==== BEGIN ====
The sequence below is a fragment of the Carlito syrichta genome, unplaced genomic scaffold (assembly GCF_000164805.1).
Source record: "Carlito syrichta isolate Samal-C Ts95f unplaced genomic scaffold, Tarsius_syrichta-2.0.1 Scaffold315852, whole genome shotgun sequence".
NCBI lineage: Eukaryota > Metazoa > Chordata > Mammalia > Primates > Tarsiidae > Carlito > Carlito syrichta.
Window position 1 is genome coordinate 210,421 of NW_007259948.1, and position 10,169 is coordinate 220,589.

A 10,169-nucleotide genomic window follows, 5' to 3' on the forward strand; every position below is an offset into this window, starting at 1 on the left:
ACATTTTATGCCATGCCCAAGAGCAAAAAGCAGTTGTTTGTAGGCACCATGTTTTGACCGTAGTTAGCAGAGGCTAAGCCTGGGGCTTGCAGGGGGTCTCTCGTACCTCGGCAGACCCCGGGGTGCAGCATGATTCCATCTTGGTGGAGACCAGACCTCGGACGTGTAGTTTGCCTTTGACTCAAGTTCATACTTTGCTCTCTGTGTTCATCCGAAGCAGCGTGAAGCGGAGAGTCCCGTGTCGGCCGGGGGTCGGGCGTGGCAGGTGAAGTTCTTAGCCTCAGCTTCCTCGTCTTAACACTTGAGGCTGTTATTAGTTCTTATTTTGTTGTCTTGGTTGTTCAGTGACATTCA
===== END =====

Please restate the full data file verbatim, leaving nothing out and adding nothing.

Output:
The sequence below is a fragment of the Carlito syrichta genome, unplaced genomic scaffold (assembly GCF_000164805.1).
Source record: "Carlito syrichta isolate Samal-C Ts95f unplaced genomic scaffold, Tarsius_syrichta-2.0.1 Scaffold315852, whole genome shotgun sequence".
NCBI lineage: Eukaryota > Metazoa > Chordata > Mammalia > Primates > Tarsiidae > Carlito > Carlito syrichta.
Window position 1 is genome coordinate 210,421 of NW_007259948.1, and position 10,169 is coordinate 220,589.

A 10,169-nucleotide genomic window follows, 5' to 3' on the forward strand; every position below is an offset into this window, starting at 1 on the left:
ACATTTTATGCCATGCCCAAGAGCAAAAAGCAGTTGTTTGTAGGCACCATGTTTTGACCGTAGTTAGCAGAGGCTAAGCCTGGGGCTTGCAGGGGGTCTCTCGTACCTCGGCAGACCCCGGGGTGCAGCATGATTCCATCTTGGTGGAGACCAGACCTCGGACGTGTAGTTTGCCTTTGACTCAAGTTCATACTTTGCTCTCTGTGTTCATCCGAAGCAGCGTGAAGCGGAGAGTCCCGTGTCGGCCGGGGGTCGGGCGTGGCAGGTGAAGTTCTTAGCCTCAGCTTCCTCGTCTTAACACTTGAGGCTGTTATTAGTTCTTATTTTGTTGTCTTGGTTGTTCAGTGACATTCA